Psalm 1

Luke 11

++++++++++++++++++++++++++++++++++++++++++++++++++

Happy are they who have not walked in the counsel of the wicked,

nor lingered in the way of sinners,

nor sat in the seats of the scornful!

Their delight is in the law of the LORD,

and they meditate on his law day and night.

They are like trees planted by streams of water,

bearing fruit in due season, with leaves that do not wither;

everything they do shall prosper.

It is not so with the wicked;

they are like chaff which the wind blows away.

Therefore the wicked shall not stand when judgment comes,

nor the sinner in the council of the righteous.

For the LORD knows the way of the righteous,

but the way of the wicked is doomed.

–Psalm 1, The Book of Common Prayer (1979)

++++++++++++++++++++++++++++++++++++++++++++++++++

The theme of idolatry unites the main two pericopes.  It occupies the core of the reading from Jeremiah 17, where idolatry will lead to destruction.  The lesson from Luke 11 concludes a narrative in which some critics have accused Jesus of being in league with Satan, prompting our Lord and Savior to respond with his “house divided” discourse.  Christ’s critics in that account could not recognize God incarnate in their presence.

An idol is anything–a thought, a practice, an object–which prevents one from recognizing God where God is present.  One person’s idol might be another person’s icon–through which one sees God.  The difference between an idol and an icon is how one uses it.  Among my favorite words is bibliolatry, which means treating the Bible as an idol.  That is an unfortunate reality for many who seek God.  Their desire for something concrete leads them astray as they seek the invisible God.

May we, as we seek God, avoid all idols, by grace.

KENNETH RANDOLPH TAYLOR

OCTOBER 14, 2015 COMMON ERA

THE FEAST OF ALL CHRISTIAN MISSIONARIES

THE FEAST OF SAMUEL ISAAC JOSEPH SCHERESCHEWSKY, EPISCOPAL BISHOP OF SHANGHAI

THE FEAST OF THOMAS HANSEN KINGO, DANISH LUTHERAN BISHOP, HYMN WRITER, AND “POET OF EASTERTIDE”

++++++++++++++++++++++++++++++++++++++++++++++++++

Adapted from this post:

https://adventchristmasepiphany.wordpress.com/2015/10/14/devotion-for-saturday-before-the-sixth-sunday-after-the-epiphany-year-c-elca-daily-lectionary/

++++++++++++++++++++++++++++++++++++++++++++++++++

Posted October 14, 2015 by neatnik2009 in Jeremiah 17, Luke 11, Psalm 1

Tagged with ,

Devious Hearts and the Unpardonable Sin   1 comment

Appalachian Trail

Above:  The Appalachian Trail

Photographer = Carol M. Highsmith

Image Source = Library of Congress

(http://www.loc.gov/pictures/item/2011631216/)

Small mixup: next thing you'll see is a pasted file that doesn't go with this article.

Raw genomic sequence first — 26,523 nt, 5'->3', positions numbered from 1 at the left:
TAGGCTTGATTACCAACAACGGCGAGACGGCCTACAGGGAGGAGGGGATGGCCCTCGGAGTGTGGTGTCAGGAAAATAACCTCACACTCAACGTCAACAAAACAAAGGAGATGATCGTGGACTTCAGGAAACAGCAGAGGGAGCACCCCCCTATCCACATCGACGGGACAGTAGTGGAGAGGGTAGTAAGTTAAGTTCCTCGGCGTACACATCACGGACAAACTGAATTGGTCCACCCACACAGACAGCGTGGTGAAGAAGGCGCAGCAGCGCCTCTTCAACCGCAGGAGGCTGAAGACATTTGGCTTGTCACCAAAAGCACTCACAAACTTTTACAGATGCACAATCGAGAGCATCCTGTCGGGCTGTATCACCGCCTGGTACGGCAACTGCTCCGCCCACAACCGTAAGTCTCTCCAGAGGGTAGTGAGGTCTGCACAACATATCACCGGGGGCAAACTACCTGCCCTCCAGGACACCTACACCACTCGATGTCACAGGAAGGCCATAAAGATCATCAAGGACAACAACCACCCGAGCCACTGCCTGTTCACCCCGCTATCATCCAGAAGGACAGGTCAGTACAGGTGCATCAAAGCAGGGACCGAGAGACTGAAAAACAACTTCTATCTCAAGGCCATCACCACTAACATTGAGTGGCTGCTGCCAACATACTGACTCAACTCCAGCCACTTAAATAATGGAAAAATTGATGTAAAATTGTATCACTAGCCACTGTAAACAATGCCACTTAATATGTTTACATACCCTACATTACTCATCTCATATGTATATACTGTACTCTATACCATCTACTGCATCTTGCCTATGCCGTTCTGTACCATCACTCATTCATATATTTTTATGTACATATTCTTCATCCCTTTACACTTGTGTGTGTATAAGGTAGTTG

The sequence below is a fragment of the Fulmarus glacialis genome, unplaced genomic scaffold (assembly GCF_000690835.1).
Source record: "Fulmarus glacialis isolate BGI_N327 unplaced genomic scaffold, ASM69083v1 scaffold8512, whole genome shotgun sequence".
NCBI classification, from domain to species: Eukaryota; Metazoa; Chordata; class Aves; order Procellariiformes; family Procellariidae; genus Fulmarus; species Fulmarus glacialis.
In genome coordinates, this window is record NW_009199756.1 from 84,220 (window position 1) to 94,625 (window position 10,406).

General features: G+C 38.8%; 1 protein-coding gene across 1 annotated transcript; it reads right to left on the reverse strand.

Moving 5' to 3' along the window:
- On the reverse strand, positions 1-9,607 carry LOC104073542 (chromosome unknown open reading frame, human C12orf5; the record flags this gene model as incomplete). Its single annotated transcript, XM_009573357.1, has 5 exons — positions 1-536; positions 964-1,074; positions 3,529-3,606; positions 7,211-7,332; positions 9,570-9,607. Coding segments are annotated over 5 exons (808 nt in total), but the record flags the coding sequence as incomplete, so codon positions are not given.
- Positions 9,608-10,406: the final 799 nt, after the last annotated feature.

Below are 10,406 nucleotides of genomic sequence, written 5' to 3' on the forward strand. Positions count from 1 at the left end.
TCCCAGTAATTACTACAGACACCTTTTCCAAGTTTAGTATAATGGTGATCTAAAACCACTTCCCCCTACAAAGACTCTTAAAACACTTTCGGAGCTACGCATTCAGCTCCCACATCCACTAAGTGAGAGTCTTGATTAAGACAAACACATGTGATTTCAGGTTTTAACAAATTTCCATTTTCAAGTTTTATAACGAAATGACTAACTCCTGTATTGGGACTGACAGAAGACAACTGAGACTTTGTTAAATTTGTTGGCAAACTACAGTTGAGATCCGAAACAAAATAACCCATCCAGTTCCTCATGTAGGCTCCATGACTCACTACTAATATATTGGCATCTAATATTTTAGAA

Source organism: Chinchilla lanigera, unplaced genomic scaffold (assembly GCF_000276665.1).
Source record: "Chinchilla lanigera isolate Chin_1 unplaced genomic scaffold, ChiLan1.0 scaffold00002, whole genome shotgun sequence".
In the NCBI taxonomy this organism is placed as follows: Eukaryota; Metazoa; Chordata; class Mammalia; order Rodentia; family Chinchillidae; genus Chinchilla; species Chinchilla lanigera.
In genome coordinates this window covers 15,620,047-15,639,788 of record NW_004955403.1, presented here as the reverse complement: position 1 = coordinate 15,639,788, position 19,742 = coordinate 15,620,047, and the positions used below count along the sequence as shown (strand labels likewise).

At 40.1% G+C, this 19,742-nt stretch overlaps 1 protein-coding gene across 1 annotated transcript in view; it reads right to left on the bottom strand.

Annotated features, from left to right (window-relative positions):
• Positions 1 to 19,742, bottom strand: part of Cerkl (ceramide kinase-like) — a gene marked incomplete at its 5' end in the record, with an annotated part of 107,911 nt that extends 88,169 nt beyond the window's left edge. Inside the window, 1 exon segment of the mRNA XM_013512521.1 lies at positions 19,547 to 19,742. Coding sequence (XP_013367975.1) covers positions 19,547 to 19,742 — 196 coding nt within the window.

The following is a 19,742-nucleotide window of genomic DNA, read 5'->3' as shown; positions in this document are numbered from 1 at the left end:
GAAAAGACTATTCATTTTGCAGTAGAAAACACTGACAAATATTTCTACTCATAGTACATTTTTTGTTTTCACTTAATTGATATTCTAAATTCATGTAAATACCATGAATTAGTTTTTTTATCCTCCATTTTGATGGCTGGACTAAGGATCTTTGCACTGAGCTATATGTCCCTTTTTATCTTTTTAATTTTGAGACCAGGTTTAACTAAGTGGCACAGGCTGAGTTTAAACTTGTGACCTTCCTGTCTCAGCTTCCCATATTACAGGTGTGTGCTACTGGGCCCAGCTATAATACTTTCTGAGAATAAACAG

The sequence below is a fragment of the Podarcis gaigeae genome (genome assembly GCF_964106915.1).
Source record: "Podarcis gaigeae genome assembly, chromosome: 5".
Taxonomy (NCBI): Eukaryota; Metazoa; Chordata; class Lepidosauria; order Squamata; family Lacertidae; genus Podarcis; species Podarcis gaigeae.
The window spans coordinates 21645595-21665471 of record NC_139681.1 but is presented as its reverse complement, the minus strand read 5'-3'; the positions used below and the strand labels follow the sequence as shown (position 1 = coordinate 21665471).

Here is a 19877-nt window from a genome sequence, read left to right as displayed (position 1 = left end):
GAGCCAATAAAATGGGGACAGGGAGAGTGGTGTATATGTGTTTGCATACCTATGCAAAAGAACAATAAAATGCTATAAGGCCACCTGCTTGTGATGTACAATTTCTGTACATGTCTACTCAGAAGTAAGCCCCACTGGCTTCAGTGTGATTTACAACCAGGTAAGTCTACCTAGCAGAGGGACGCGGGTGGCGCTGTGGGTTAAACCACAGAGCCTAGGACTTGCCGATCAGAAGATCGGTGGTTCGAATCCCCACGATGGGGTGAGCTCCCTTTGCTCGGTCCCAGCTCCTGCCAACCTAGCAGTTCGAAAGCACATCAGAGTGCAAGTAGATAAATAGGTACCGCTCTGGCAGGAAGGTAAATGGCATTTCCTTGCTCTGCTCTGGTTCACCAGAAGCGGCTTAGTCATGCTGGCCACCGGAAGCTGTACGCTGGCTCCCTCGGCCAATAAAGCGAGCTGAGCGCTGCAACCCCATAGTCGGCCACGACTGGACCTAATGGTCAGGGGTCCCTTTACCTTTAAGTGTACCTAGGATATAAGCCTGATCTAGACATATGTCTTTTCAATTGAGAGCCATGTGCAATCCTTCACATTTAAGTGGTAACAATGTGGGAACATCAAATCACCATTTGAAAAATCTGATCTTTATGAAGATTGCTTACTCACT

Reproduction Number = LC-DIG-highsm-13022

++++++++++++++++++++++++++++++++++++++++++++++++++++++++++

The Collect:

O God, we thank you for your Son,

who chose the path of suffering for the sake of the world.

Humble us by his example,

point us to the path of obedience,

and give us strength to follow your commands,

through Jesus Christ, our Savior and Lord.  Amen.

Evangelical Lutheran Worship (2006), page 46

++++++++++++++++++++++++++++++++++++++++++++++++++++++++++

The Assigned Readings:

Jeremiah 17:5-18

Psalm 17

Matthew 12:22-32

++++++++++++++++++++++++++++++++++++++++++++++++++++++++++

Keep me as the apple of your eye;

hide me under the shadow of your wings,

From the wicked who assault me,

from my enemies who surround me to take away my life….

Arise, Lord; confront them and cast them down;

deliver me from the wicked by your sword.

–Psalm 17:8-9, 13, Common Worship (2000)

++++++++++++++++++++++++++++++++++++++++++++++++++++++++++

That Psalmist and the prophet Jeremiah shared the sentiment.

Let my persecutors be shamed,

And let not me be shamed;

Let them be dismayed,

And let not me be dismayed.

Bring on them the day of disaster,

And shatter them with double destruction.

–Jeremiah 17:18, TANAKH:  The Holy Scriptures (1985)

That reminds me of some of my prayers at severe periods of my life.  I am glad to report truthfully that I never arrived at the spiritual place of Psalm 137:

O daughter of Babylon, doomed to destruction,

happy the one who repays you

for all you have done to us;

Who takes your little ones,

and dashes them against the rock.

–Verses 8 and 9, Common Worship (2000)

To be fair, some people were trying to kill Jeremiah.  And, regarding Psalm 137, vengeance is an emotion common to oppressed people.  Revenge is a seductive spiritual toxin.